Gosh how I hope this time it sticks. I think it is a good match, but we never really know until she goes home.
I’m still awaiting word. I haven’t heard anything since a quick text from her adopter while they were driving home (four hours to northern New Jersey). She said Billie Jean, now Piper, was sleeping in the back seat most of the time, occasionally standing up and putting her head between the seats to give a few kisses.
It’s been a quiet two weeks with Billie Jean here and me busy with book stuff, but I couldn’t let another week go by without a blog post for Another Good Dog. I’ve been writing this blog for 5 and a half years! That’s quite a habit. I promise I’ll give you the scoop on Billie J, plus an update on Daisy B, but first indulge me my musing about mutts….
It’s another quiet week at this foster house. We’re in between foster dogs, something that feels rare for us as the dogs have generally overlapped for years now.
Tito was adopted on Sunday by a couple of ‘old hippies’ (their words!). It seems like a really great fit. They are experienced pit bull people who don’t just want to adopt, but to ‘rescue.’
They understand that Tito is a work in progress and that any dog adopted into a new home will require a significant effort on their part. At the start of this pandemic, Tito had only ever lived on a logging chain 24/7. Since then he has been in two rescues, one foster home, and now a second adoptive home. They are committed to helping him feel safe and loved, while teaching him about life in his new home.
There have been so many adoptions this spring and summer. It’s a wonderful thing, but with lots and lots of adoptions come the inevitable returns.
Making a decision as momentous as adopting a dog for the rest of its life based on pictures, maybe a few videos, a foster’s notes, an adoption coordinator’s questions, and usually only a single meeting, is definitely a gamble, albeit an educated one (the same kind my brother claims he uses to win money in Vegas).
We shouldn’t be surprised or dismayed when a dog is returned. It doesn’t mean there is anything wrong with the dog or the adopter.
Having no foster dog feels awfully strange, and I wondered if I would even post this week. This blog, though, has become habit. Plus, there is an extra dog here beyond Fanny and Gracie.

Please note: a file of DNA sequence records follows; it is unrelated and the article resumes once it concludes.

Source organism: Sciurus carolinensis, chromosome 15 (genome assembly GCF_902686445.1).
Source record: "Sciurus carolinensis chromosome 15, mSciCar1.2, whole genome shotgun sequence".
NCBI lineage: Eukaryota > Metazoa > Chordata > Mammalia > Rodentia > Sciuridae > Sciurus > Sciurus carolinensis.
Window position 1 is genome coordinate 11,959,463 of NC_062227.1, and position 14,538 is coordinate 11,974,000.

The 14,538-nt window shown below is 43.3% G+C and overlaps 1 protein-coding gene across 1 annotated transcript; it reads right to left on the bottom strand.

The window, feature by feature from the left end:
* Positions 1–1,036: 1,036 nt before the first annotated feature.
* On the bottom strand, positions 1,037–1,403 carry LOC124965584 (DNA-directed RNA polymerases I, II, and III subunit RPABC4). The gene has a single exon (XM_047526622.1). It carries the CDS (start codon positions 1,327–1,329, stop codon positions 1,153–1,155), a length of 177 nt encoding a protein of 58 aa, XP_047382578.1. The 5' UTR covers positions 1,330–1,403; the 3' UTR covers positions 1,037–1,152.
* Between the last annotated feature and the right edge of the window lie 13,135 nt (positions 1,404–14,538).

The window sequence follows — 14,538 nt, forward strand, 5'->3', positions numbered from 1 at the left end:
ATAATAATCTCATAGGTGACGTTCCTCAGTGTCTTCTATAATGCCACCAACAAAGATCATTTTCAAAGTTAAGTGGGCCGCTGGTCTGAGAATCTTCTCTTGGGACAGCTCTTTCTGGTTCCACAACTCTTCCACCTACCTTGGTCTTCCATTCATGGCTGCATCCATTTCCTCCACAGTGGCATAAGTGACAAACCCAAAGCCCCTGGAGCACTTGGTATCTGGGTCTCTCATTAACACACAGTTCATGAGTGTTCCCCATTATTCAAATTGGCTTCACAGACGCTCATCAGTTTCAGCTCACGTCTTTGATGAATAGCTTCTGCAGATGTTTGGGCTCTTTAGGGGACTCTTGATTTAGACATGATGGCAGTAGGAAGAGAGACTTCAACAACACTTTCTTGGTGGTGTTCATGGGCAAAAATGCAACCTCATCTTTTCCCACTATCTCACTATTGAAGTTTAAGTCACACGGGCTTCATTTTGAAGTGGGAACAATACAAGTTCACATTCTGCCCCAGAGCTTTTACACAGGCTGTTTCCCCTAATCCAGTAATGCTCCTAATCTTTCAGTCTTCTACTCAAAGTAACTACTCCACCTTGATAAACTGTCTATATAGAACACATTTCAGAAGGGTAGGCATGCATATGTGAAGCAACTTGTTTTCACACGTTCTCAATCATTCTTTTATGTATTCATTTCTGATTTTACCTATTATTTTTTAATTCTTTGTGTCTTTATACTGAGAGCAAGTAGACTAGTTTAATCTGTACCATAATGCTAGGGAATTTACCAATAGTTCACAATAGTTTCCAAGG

Beau is here until July 12; he’s a former-foster we’re babysitting. Since he arrived last week, we’ve said on more than one occasion—why didn’t we adopt him? He and Fanny are the perfect playmates. He’s proving what I’ve suspected for some time: Fanny could use an emotional support dog.
I’ve realized that there is a correlation between how many dogs are in our house and the amount of stress in my life.
I’m pretty sure the stress brings the dogs, not the other way around. I tend to pile on the animals when I’m feeling stressed or uncertain. Their needs, their affection, the immediacy of their presence is calming for me.
What a special week it is for ten lucky families! All of the PA Pups went home to forever families last week.
It is always fun when families come to pick up their pups – so much excitement and joy! Of course, that joy is likely tempered when they get home and the whining and housetraining and teething begins in earnest, but from my end it’s always fun! Continue reading “Who Doesn’t Love a Happy Ending?”→
Sometimes rescue is hard. Sometimes it doesn’t come easy.
As I put the final touches on my next book, due to the publisher December 1 (and if all goes well, released July 2020), I’ve spent a lot of time remembering one particular dog who changed my life. Gala was with us for over eleven months, but truly she has never left my heart.
The new book, One Hundred Dogs and Counting: One Woman, Ten Thousand Miles, and a Journey into the Heart of Shelters and Rescues (and yes, that is a mouthful and no, it wasn’t up to me), begins with Gala. Up until Gala, fostering had been mostly fun, occasionally stressful, but ultimately a win-win for all parties involved.